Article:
Then Tudor and Stuart kings and queens took a keen interest in Dover.
Both Henry VIII and Elizabeth I knew the value of its port, which was
threatened by shingle, so they did expensive repairs and enlargements of
the port. King Henry also made improvements in Dover’s defences and
built castles at Deal, Sandown and Walmer to protect the Downs
anchorage.



During the rule of Charles I, Dover declared against the King in Civil
War, but ultimately they welcomed his son Charles II to Britain via
Dover in 1660. From this period to when its building of a large harbour
in the 19th century, Dover’s finance were mostly dependant on its small
port.



In the 18th and 19th centuries Dover became a town that had to be
defended from the Napoleonic French. First of all earthen batteries were
built along the sea front and across the Western heights of Dover to
increase its protection against cannon and shells. There was again a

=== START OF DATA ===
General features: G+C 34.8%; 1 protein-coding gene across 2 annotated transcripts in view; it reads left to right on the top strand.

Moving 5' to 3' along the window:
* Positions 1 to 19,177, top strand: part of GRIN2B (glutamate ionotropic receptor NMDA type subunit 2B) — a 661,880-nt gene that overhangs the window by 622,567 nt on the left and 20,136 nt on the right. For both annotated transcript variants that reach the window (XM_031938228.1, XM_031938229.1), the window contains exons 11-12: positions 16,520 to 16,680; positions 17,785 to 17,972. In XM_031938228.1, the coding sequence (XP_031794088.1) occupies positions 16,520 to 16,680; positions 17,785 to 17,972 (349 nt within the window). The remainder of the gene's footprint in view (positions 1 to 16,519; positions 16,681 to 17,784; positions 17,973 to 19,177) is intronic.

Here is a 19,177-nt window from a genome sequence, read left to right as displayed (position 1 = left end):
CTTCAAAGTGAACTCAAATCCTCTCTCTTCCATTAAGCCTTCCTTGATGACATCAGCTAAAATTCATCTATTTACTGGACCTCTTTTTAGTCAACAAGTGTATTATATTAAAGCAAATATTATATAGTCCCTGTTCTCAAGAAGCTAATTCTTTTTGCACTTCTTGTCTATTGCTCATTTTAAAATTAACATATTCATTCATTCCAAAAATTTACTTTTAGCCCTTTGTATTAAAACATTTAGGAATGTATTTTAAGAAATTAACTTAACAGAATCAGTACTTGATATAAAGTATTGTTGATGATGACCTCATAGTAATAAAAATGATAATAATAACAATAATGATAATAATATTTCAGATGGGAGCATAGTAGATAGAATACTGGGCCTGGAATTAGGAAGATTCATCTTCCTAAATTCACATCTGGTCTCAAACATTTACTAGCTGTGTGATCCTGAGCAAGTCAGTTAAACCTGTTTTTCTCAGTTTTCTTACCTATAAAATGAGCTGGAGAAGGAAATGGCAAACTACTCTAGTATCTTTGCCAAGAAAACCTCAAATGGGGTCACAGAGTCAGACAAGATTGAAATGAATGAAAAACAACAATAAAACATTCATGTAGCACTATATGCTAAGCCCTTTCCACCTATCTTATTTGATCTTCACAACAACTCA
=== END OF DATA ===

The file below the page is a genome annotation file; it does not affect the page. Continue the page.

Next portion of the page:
need to strengthen Dover harbour after the breakout of war with France
in 1793. In 1804 when an invasion was expected at any time, a great
programme of buildings in stone and brick were carried out on the
Western Heights and they created two forts and deep brick-lined ditches.
A 140ft staircase, the Grand Shaft, linked the forts with the town.



The problem of shingle was removed in 1838. As a lot of money was spent
on this work and the local people getting tired of the delays and they
pressed the Govt. to take action fast. In 1840 the Government laid the
ground for a tidal harbour that could be used in any circumstances.



There were lots of changes taking place in the 19th century, when
railways and trams were built in Britain in 1844. It was the South
Eastern Company that built a line from London through Folkestone, where
all the steamers berthed, to Dover. In 1861 a direct line from London to
Dover was built by Chatham and Dover Railway Company because they had
their own steamers. Both these companies were in a stiff competition
until 1899 when they formed a South Eastern and Chatham Company.



Dover’s electric trams came in 1897 on two main routes - from the Pier
to Buckland Bridge and from Biggin Street to Maxton. In 1905 they were
further extended with half penny fares for early morning workers. The
complete form of the current harbour was completed on 14 October 1909 by
H.R.H. the Prince of Wales, the future King George V.